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The latest South Carolina Public Radio News reports on the spread of the coronavirus and efforts to fight it.

Maintaining Mental Health in the Face of COVID-19

File photo
S.C. Telehealth Alliance
File photo

Many people are on edge, even as businesses start to open back up in the face of the COVID pandemic,worrying about whether it's too soon, and will more people being out and about bring a spike in the numbers of cases or deaths? 

These kinds of concerns are seen commonly by mental health professionals.  University of South Carolina psychology professor Sayward Harrison says though COVID is in many ways unprecedented, some things can be known from previous disasters, such as Sept. 11.  "These large scale disasters are almost always accompanied by increases in anxiety, depression, post traumatic stress disorder, substance use disorders, many types of challenges to our well-being."

In the sense that everyone experiences it together, the coronavirus epidemic is like other calamities.  However, it's not exactly the same, said Harrison.  "COVID-19 is really quite different because of this need for social distancing. For other disasters that we've all experienced together, typically we're able to be around each other to offer support.  And right now because of the need for continued social distancing, I think that makes our response to COVID-19 a bit more challenging, because we have to figure out how to get people the help that they need, but doing it in a way that is safe."

Helping in a safe way is a major concern of school social workers who, according to USC Social Work Professor Aidyn Iachini, have been prevented from meeting with students and families by the COVID outbreak, and are trying to maintain those relationships by transitioning from face-to-face meetings to remote services, called tele-mental health.  This is done through phone calls and video conferencing technologies such as Skype and Zoom, which have been allowed, ironically, by the coming of the virus.  "Mechanisms such as FaceTime and Skype are really not used often in service delivery because they're not HIPAA compliant," said Iachini.  "But restrictions have been lifted at this time that allow those forms of technology to be used to ensure continuity of services for families.  So I think people are really getting creative in how they can continue to reach those families and ...provide them the support that they need."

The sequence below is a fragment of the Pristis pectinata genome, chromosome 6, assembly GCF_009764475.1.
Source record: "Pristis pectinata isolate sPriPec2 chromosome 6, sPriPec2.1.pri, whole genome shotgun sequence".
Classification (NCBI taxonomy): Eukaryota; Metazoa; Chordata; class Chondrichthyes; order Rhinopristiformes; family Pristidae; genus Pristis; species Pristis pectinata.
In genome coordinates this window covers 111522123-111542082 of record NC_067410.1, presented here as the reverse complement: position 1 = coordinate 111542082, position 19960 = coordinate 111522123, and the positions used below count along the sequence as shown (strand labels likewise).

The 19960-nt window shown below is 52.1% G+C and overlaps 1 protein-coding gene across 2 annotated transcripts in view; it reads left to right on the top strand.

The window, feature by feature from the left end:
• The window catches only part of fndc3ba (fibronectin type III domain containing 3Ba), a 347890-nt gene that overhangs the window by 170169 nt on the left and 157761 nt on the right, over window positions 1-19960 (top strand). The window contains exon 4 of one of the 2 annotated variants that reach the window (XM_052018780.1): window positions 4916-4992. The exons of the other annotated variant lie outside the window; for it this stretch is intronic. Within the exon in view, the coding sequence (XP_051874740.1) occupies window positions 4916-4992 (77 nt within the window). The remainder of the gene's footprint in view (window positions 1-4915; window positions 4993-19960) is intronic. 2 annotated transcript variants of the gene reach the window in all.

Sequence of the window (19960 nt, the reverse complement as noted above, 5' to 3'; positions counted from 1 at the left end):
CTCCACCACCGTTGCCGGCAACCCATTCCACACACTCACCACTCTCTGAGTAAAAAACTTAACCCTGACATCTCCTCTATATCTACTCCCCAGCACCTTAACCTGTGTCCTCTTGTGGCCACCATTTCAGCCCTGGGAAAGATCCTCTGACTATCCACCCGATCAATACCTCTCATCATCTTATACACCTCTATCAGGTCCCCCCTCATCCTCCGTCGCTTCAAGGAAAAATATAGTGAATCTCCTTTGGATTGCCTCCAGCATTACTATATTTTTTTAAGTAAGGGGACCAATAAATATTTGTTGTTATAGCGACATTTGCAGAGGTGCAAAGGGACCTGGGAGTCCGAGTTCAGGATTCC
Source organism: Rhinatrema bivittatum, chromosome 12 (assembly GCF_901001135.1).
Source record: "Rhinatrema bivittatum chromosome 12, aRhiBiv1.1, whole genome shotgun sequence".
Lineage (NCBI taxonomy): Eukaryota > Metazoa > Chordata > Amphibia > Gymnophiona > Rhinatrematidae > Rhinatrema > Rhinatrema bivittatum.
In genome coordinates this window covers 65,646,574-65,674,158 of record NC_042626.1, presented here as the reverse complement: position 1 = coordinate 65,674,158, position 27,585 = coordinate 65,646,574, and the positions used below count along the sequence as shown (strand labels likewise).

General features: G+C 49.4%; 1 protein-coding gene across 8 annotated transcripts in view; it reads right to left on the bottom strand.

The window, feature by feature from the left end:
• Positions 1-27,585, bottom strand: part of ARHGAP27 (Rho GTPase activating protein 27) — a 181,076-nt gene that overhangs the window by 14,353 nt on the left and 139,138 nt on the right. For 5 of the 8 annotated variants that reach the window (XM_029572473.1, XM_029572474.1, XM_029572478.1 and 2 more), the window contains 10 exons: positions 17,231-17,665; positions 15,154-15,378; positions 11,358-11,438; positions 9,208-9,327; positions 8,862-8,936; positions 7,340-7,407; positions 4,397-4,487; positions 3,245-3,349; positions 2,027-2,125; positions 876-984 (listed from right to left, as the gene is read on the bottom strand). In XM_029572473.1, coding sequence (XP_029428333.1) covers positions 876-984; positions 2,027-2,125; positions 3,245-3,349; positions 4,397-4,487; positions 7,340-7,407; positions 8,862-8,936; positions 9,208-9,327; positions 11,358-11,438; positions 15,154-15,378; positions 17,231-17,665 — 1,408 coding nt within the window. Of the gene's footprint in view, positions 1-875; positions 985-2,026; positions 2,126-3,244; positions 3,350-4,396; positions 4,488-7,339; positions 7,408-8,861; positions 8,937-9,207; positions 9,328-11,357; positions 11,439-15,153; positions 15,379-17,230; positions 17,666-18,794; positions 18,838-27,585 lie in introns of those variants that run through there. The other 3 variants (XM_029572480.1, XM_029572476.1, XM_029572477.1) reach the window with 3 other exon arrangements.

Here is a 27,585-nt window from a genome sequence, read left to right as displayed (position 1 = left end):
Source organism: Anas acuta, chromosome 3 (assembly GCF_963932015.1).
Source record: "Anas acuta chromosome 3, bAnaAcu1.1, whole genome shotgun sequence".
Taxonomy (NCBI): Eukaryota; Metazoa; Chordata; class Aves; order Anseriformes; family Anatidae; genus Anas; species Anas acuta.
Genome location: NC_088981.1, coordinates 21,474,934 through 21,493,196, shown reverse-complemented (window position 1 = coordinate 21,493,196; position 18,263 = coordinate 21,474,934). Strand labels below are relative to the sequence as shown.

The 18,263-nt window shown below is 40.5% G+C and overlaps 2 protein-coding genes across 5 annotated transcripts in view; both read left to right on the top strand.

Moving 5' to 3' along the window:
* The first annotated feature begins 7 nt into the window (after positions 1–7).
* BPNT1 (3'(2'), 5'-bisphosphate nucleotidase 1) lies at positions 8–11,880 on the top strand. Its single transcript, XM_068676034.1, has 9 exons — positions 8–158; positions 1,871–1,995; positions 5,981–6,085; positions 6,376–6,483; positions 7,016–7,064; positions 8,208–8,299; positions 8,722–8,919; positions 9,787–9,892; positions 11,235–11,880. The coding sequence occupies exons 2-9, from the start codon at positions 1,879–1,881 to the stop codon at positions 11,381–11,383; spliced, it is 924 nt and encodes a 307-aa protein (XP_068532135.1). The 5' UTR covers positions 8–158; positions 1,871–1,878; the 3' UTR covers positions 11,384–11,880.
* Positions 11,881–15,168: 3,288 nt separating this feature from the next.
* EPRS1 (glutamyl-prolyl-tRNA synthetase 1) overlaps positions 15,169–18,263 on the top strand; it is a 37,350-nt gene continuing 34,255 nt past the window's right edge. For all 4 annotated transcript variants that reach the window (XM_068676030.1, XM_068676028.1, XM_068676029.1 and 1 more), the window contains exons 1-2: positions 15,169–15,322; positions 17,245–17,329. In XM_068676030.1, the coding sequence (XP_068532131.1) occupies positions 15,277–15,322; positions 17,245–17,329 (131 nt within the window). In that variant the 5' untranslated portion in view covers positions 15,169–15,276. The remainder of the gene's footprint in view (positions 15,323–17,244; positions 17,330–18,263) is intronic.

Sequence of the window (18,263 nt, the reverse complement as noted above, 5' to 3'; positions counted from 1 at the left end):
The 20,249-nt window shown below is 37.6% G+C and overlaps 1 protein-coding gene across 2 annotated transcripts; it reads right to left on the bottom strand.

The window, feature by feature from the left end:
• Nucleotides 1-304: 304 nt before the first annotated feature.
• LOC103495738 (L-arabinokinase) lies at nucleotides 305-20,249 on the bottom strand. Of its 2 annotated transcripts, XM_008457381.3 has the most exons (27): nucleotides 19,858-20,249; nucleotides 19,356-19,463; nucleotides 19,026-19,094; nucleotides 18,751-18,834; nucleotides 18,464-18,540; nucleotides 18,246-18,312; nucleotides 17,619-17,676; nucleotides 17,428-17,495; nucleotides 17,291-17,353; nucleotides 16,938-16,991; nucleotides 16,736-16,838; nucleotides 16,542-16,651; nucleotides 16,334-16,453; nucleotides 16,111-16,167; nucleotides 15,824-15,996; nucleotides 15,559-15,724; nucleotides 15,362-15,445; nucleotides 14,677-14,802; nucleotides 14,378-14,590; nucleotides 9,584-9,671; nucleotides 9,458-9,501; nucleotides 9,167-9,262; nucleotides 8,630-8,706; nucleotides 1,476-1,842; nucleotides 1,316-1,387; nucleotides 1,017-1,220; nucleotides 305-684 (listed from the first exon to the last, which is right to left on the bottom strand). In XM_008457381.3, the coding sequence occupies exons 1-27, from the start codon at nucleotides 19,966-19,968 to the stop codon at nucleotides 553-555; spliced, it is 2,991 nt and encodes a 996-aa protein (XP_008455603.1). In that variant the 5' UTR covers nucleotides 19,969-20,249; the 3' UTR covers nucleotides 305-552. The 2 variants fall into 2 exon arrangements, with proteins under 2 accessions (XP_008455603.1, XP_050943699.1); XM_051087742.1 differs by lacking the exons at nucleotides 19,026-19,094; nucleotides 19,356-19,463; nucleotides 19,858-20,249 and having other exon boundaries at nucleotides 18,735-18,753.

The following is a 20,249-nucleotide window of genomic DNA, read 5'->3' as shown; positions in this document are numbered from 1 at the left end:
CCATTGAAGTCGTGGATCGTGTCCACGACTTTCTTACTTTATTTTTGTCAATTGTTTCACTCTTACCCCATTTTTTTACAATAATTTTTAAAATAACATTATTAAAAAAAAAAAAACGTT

In some areas of the state, however, a problem exists when it comes to accessibility to the technology to take advantage of these remote services.  There are pockets that do not have Internet access.   But to combat this disadvantage, Iachini said school districts are setting up wi-fi "hot spots," "buses that have wi- fi capability that drive out to certain parts of that area or county...but it is predicated on the idea that people have accessibility to the Internet or some form of technology, and we know that not all folks have that type of access, so that's been an ongoing challenge." 

Harrison cautioned that even after the disease subsides - if it does - people can expect lingering after-effects.  "For people who have had personal traumatic experiences with it, who had become ill themselves or witnessed their family members or others who had become ill, there can be lasting effects, certainly.   I do think as well, this is going to change the way that we think about doing therapy, that we think about screening people for different mental health conditions and getting them the care and the services they need."

To that end, Iachini added that mental health and social services will be better in the future because of what doctors are learning from this pandemic.  The silver lining to this situation, she said, is that COVID is forcing people to be more innovative and creative in methods of treatment, which will be of great benefit if another crisis arises.